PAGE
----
If you are filing a premises liability claim, you need the services of a lawyer who has the knowledge and experience necessary to support your claim, collect evidence, and present a valid argument against the defendant. Your attorney understands the laws and rules that govern business premise liability in New York.
Understanding Premises Liability Claims
If you suffer an injury while on someone else’s property, you could have a valid premises liability claim. In general, your claim involves the negligence of the property owner in keeping the premises maintained or eliminating hazards they are aware of that could harm another person. Liability does not fall on property owners if the claimant is on the property to trespass or invade the house.
Some premises liability claims may include injuries from slips and falls, dog bites, exposure to hazardous or toxic substances, or property defects. Also, you may be exposed to dangers that could harm you while on someone else’s property such as being a victim of slippery or icy walkways, or trips and slips from rugs or pavement.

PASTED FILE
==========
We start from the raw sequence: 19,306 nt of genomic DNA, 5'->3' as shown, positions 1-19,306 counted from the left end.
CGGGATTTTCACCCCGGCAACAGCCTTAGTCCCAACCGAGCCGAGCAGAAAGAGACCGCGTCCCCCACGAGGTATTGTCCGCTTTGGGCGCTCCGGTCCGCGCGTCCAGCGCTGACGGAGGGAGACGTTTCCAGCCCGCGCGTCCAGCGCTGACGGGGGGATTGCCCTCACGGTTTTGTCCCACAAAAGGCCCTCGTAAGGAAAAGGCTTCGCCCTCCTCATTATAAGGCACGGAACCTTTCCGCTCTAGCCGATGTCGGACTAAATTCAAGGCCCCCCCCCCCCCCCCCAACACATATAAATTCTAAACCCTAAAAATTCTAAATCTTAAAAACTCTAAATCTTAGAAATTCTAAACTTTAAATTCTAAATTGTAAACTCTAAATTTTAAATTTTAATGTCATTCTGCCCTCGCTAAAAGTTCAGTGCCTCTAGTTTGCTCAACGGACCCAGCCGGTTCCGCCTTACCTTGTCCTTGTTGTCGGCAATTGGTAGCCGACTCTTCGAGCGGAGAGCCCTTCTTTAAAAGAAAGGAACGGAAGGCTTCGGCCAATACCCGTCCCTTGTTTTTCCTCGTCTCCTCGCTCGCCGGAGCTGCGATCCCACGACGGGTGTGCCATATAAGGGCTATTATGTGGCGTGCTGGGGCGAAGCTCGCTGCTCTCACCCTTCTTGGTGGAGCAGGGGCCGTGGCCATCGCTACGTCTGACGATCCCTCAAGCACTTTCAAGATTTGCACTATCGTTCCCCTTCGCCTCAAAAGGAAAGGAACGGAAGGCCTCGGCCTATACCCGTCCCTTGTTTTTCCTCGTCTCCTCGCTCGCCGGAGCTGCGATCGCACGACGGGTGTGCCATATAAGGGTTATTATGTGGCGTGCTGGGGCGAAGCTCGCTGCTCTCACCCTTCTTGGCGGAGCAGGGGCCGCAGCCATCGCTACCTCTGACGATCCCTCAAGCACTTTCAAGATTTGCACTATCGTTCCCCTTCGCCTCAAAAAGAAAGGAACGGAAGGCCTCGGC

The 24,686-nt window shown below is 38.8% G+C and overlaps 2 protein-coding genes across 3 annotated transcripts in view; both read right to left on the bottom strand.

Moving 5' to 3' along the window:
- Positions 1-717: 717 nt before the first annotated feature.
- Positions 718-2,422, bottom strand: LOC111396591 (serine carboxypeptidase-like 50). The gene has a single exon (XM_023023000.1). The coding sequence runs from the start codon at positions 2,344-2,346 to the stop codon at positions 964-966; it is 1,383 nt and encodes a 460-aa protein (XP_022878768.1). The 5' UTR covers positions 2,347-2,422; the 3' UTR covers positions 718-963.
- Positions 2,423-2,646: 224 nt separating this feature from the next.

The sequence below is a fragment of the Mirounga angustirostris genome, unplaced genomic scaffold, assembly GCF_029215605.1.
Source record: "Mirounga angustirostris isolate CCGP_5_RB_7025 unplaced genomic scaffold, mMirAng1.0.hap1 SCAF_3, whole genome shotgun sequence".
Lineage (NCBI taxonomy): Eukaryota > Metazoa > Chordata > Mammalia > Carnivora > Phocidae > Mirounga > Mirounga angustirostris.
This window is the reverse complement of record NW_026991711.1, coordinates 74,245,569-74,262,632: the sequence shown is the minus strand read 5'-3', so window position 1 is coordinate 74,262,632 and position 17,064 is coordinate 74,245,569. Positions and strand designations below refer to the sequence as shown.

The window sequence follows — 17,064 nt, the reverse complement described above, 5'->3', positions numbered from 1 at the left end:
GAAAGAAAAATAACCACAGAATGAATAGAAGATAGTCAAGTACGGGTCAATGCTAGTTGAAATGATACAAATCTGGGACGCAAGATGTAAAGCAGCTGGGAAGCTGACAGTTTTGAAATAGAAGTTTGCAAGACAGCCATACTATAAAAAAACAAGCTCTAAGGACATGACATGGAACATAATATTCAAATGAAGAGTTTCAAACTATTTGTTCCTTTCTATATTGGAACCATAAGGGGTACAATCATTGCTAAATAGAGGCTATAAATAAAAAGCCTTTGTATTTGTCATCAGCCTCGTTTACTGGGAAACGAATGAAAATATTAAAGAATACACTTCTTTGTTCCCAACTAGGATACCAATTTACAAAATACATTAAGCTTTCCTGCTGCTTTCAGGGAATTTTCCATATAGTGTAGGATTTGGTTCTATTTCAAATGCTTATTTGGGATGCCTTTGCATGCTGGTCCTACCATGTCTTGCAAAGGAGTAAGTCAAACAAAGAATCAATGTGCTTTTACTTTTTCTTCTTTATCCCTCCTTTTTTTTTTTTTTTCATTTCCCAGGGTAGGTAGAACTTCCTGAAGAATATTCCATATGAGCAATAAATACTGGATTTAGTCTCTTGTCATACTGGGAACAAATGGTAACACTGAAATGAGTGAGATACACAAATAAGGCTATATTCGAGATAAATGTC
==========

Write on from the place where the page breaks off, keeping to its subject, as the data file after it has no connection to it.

How Complex Your Claim Can Be
You need to hire an attorney versed in premises liability issues because of the complexity of these claims. As the plaintiff, you need to prove the negligence of the property owner or controller. In some instances, you may have to prove who this person is if the property in question is commercial or rental.
How to Win Your Claim
To succeed in your liability claim, you should show that the owner of the property failed to eliminate the dangers on their property that could harm expected visitors. This includes failing to maintain the grounds, making the property’s condition unsafe for people. The court will take into account the reasonableness taken to eliminate the danger and if you were a licensee, invitee, or a trespasser.
A licensee is a person who has the implied permission of the owner to enter the property. They come onto the property for their own purposes. A good example of a licensee is a salesman. Traditionally, the property owner owed a licensee a lesser duty only to warn them of dangerous conditions that create an unreasonable risk of harm if the owner is aware of the condition and the licensee may not be able to discover it. Meanwhile, an invite is someone who is permitted to enter the property. They include friends, neighbors, and relatives. The owner of the property has a duty of reasonable care to keep their property safe for the invitee. Lastly, a trespasser enters the property without the permission of the owner. Unless the trespasser is a child, the owner does not owe a duty to a trespasser.